12. LittleDudesMom

    LittleDudesMom Well-Known Member Staff Member

    Why can't he really not do his work at school? I don't understand. I mean, I do understand the "I'm not doing this because I don't feel like it" because I've been there with my difficult child. I guess the way you said it - he really cannot do his work at school makes me think there is something wrong or going on at school?

    You know, I remember when you first came on the board. I remember telling you one time to take your number off the call list at school and give them husband's number instead. I can't remember whether you did that or not. If he needs to go to his boss and tell him/her that his son is having some major issues with school transition and he has to be available to speak to the school when, and if, they call then that's what he needs to do. Why, in this society, do people seem to place more importance on the man's job? Unless he's doctor in surgery, he needs to deal with his son at school.

    If my ability to inforce the rules, etc. with difficult child were being compromised by the bonehead (his bio and my ex), you bet your sweet bippy he would be dealing with the school consequences (I would give his cell and office number out in a hot minute). He would be getting a real quick lesson on IDEA! (Oh, and I would force him a few books too!!!!!)

    Another bit of two cents!

  13. Kjs

    Kjs Guest

    Sharon - husband works in a shop. No cell phones allowed. must be turned off or they get written up. He does turn it on at break and lunch but must go outside for a signal.
    Cannot call. They will not deliver a message until break of lunch, in which case I can call his cell at that time. I tried giving his number to school. The trouble there is teachers have different open periods to make calls. husband cannot answer the phone. He can return calls on his break or lunch but the teachers are not always available. By the time the office pages them, they come to the office...husband's break is over. And if it is a thing where difficult child needs to be picked up...nobody gets the message.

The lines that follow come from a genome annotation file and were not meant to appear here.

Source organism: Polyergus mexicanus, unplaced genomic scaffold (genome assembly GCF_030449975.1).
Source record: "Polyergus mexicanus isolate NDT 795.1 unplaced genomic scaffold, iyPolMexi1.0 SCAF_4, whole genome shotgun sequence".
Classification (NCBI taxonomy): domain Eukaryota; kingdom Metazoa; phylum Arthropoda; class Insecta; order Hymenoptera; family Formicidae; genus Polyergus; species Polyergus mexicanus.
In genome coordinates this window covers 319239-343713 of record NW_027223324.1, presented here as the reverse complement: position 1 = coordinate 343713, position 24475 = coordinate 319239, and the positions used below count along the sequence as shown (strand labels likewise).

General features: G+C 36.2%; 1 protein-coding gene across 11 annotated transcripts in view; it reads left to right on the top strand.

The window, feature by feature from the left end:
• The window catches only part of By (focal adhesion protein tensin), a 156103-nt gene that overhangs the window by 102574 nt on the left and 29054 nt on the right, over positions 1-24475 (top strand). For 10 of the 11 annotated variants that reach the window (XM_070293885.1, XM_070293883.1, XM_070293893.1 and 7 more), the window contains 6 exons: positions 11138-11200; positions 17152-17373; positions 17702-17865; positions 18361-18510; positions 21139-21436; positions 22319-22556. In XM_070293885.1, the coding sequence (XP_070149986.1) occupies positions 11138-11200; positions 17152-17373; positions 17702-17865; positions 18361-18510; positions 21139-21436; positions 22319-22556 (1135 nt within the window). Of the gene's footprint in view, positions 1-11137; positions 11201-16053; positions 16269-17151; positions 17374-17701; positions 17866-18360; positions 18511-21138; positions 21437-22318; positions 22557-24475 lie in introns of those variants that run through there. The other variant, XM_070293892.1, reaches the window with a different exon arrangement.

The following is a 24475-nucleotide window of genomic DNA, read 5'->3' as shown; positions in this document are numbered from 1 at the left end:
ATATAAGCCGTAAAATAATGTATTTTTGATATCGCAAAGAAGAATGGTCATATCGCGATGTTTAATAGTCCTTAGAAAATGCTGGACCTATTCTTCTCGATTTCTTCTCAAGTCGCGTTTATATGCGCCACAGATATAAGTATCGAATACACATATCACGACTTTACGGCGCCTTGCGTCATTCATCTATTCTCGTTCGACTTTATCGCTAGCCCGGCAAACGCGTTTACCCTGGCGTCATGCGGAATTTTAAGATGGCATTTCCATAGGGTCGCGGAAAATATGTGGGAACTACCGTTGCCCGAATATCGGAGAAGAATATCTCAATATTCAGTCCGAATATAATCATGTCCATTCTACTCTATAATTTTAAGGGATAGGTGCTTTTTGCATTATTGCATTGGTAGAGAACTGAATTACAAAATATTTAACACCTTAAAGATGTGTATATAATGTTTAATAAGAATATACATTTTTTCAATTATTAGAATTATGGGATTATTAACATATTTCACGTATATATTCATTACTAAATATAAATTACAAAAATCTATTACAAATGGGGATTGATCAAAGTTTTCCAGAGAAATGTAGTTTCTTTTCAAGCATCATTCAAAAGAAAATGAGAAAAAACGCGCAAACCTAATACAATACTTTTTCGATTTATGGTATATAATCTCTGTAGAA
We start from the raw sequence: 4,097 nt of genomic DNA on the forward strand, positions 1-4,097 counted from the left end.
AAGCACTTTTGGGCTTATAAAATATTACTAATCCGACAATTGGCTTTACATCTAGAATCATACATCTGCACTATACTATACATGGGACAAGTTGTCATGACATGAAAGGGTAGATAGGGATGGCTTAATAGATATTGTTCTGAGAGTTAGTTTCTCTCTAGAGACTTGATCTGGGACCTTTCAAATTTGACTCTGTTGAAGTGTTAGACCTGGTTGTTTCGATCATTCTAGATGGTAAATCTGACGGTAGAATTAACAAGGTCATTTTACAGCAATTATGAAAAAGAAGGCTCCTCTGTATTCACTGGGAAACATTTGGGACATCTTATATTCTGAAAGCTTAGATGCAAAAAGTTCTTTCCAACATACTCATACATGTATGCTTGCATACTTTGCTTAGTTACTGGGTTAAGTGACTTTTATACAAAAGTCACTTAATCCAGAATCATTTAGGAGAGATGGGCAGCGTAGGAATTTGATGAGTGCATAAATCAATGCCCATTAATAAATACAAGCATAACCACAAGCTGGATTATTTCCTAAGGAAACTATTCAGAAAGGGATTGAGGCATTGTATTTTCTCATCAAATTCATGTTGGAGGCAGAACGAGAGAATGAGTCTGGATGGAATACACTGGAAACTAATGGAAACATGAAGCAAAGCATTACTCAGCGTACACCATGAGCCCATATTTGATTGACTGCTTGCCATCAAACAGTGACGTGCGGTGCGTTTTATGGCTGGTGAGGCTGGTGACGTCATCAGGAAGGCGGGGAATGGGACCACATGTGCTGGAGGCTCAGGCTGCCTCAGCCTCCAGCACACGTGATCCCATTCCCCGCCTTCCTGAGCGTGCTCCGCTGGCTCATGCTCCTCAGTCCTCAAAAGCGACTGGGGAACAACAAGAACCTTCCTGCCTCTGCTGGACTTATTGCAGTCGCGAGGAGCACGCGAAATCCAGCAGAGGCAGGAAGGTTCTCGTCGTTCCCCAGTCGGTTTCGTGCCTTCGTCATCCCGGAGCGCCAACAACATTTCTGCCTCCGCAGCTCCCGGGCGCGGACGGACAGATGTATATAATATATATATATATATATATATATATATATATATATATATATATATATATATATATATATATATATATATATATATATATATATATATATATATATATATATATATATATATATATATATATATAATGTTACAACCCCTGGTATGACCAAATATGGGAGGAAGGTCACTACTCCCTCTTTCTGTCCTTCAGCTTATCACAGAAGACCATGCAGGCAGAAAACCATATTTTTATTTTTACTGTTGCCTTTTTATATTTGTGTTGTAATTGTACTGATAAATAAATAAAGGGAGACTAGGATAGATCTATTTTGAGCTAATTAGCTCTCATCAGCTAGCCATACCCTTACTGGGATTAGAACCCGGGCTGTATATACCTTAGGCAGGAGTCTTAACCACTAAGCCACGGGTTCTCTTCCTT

I am in an office when I am at work I can answer the phones.

    School - They do not have study hall's with the block schedule. They have 4 ninty minute blocks. they earn a credit at semester rather than the entire year. So the classes cover a lot of material, especially honors classes. Which she specifically said he should have 1 - 2 hours every night in addition to projects that are to be worked on outside of this. That is just biotech. He does have Learning Stratagies class for only one quarter. Here he is suppose to be working with spec. ed teacher on organization, note taking, responsibility. He does have some time in this class for work. However in two weeks that class will be over and he will have gym.
    Come semester he will have credits (fingers crossed) for his current classes and then have all new classes second semester. He will earn 8 credits each year (if all goes well). With the hour system they can only earn 6 credits. All High Schools are on this schedule as they were when easy child was there., homework is homework. They do classwork in class.